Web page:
The Gaddangs thought that he had detected their purpose of rising, and had gone down to ask for soldiers to prevent it. Anxious of interference, they hastened on their plan and, without waiting for the appointed period or for the return of him who had gone down for the hostages (their relatives), they decided to rise at once. Without further deliberation or delay, they began active operations.
Fr. Alonso Hernandez who was at Abbuatan heard the tumult, and being above measure sad at what was happening, he tried his best to quiet them. He told them how foolish their proceedings were, citing the many temporal advantages that they possessed in their trade with the Spaniards as well as with the rest of the Indians in which they gained so much that they were the richest and most prosperous Indians in that entire region. All this, he said, along with their own quiet, peace, and comfort would be destroyed by their rising, while if they keep quiet they would preserve it all for he assured them that no harm would happen to them for what they intended to do.
But the chiefs who led the insurgents said to him that he should not waste his time by talking about this and that it was now too late since they were determined to carry on what they had begun.
“What is it that moves you to so imprudent an act? If we have done you any wrong, you have me here in your power. Revenge it upon me, take my life in payment for it.”, said the priest.
“It is not because of any wrong from the priests, or resentment toward them,” said the Indians, “but because we are weary of the oppressive acts of the Spaniards. Depart hence in peace for though it is true that our rising is not against the priests, we cannot promise that some drunken Indians may attempt to take off your head.”
The priest perceived the obstinacy of the Gaddangs, and the fact that arguments would be useless in this matter, he went away to watch over the village of Pilitan, which was under his care. That early Sunday morning, he found the place quiet, but that peace continued only for a very short time as he heard a very great noise and a loud Indian war cry. The Indians came in a crowd, after their ancient custom, naked, thickly anointed with oil, and with weapons in their hands. These were the insurgents from Abbuatan, coming to influence the Indians of Pilitan to join the uprising, in order that they might have more strength to resist the Spaniards when the latter should wage war upon them to bring them to subjection.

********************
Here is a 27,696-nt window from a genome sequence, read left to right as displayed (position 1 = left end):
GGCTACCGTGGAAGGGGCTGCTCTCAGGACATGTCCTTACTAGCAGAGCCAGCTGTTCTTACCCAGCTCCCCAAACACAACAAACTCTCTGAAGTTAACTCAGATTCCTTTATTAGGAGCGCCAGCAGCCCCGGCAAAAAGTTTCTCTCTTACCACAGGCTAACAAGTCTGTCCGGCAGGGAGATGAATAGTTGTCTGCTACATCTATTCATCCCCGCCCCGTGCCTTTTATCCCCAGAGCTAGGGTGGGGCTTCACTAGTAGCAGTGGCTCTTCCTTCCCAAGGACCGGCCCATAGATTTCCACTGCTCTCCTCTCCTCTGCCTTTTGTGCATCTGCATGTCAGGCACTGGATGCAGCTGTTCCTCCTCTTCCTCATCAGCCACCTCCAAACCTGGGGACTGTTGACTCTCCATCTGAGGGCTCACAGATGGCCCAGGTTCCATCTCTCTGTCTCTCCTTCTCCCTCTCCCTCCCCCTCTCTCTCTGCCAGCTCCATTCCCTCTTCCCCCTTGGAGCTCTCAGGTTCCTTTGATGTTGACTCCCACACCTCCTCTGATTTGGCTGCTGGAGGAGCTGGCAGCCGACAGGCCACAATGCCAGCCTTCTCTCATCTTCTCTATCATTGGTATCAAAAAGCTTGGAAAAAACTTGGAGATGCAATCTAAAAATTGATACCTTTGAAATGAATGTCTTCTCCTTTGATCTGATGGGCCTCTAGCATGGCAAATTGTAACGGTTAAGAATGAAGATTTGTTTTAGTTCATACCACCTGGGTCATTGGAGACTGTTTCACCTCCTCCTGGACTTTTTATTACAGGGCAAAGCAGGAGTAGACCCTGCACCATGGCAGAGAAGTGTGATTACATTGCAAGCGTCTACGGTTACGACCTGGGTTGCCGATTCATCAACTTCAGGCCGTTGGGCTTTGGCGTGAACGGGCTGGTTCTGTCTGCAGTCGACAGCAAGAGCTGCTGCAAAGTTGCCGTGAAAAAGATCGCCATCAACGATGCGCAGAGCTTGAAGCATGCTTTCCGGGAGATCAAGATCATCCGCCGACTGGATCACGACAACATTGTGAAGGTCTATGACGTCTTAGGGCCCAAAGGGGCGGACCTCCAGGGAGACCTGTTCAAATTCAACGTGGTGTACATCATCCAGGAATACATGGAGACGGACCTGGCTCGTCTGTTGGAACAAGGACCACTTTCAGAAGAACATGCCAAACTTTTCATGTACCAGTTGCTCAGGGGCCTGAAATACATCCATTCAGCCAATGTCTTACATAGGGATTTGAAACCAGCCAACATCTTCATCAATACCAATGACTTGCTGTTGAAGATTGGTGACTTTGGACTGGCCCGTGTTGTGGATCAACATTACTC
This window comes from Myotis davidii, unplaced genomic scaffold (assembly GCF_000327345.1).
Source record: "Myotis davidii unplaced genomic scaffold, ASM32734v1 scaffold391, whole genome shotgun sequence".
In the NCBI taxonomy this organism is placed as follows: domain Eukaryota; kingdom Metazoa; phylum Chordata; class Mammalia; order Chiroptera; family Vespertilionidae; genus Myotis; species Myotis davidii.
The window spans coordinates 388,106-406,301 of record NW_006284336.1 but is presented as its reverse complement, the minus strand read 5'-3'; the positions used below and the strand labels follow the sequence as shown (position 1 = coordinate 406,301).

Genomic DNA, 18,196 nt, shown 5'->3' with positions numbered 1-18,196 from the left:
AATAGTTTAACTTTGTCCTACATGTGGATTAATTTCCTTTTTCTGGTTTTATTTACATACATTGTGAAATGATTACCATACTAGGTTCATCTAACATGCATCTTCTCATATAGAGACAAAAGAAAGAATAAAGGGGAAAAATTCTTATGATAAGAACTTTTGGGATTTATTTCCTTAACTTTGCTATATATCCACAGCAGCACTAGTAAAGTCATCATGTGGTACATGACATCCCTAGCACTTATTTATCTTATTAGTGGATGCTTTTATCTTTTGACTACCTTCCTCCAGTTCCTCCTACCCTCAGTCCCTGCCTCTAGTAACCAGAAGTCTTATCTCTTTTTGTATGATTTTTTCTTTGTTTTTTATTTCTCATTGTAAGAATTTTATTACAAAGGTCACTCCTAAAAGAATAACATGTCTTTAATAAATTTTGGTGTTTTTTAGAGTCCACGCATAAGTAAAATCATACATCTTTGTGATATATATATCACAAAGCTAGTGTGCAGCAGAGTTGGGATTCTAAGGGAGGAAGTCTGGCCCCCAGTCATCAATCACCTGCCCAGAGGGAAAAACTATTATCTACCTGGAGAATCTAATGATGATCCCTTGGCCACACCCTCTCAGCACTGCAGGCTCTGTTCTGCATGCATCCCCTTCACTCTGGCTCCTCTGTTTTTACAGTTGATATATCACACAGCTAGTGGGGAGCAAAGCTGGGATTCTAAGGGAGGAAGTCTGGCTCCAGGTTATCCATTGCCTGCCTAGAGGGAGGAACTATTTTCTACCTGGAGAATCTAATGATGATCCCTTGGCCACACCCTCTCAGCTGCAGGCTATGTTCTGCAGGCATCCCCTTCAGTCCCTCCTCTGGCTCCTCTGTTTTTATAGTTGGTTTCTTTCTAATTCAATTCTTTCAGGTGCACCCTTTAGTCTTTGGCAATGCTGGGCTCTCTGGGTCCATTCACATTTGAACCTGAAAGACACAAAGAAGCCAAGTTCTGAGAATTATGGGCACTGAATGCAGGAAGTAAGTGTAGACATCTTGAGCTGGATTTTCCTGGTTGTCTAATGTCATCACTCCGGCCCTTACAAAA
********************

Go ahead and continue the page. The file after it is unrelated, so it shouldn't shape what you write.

One of the chiefs who were leading the insurgents, named Don Felipe Cuntapay, a young man of about twenty-three, came forward. He had been brought up from infancy in the church with the religious, and when he was a mere child had aided in mass as sacristan, and afterward as cantor. At this time, he was governor of Abbuatan. He went direct to the church to speak to the priest, intending to inform him as to what they were about to do and to advise him to go down the river for fear that someone might get beyond control and harm him.
While he was talking with the religious in the cloister, his elder brother, named Don Gabriel Dayag, who was acting as a guide to the others, came in. Being somewhat agitated, he approached the priest with little courtesy. Cuntapay rebuked him for the way in which he was acting, saying to him that he should remember that he was before the father, to whom he owed more respect. The elder brother answered: “Cuntapay, if our minds are divided we shall do nothing.” However, he grew calm and behaved respectfully in the presence of the priest.
The shouting increased, and there were now in the courtyard of the church about eight hundred Indians armed and prepared for battle. The priest roused his courage and, laying aside all fear, went out to them. Standing in the midst of this multitude, he caused them to sit down and addressed them for more than an hour. He urged upon them what would be for their good, and endeavored to persuade them to see the great error into which they were falling. Among other things, he said: “My sons, whom I have so long been, and to whom I have so many years preached, I am greatly grieved to see the mistaken path which you take, casting yourselves over precipices where destruction is certain, and from which your rescue is difficult. If your wish to secede is on account of the bad treatment which you have received from us priests and from me in particular, as being less prudent than others, here you have me alone and defenseless. Slay me then. Let me pay with my life that which you are about to do.”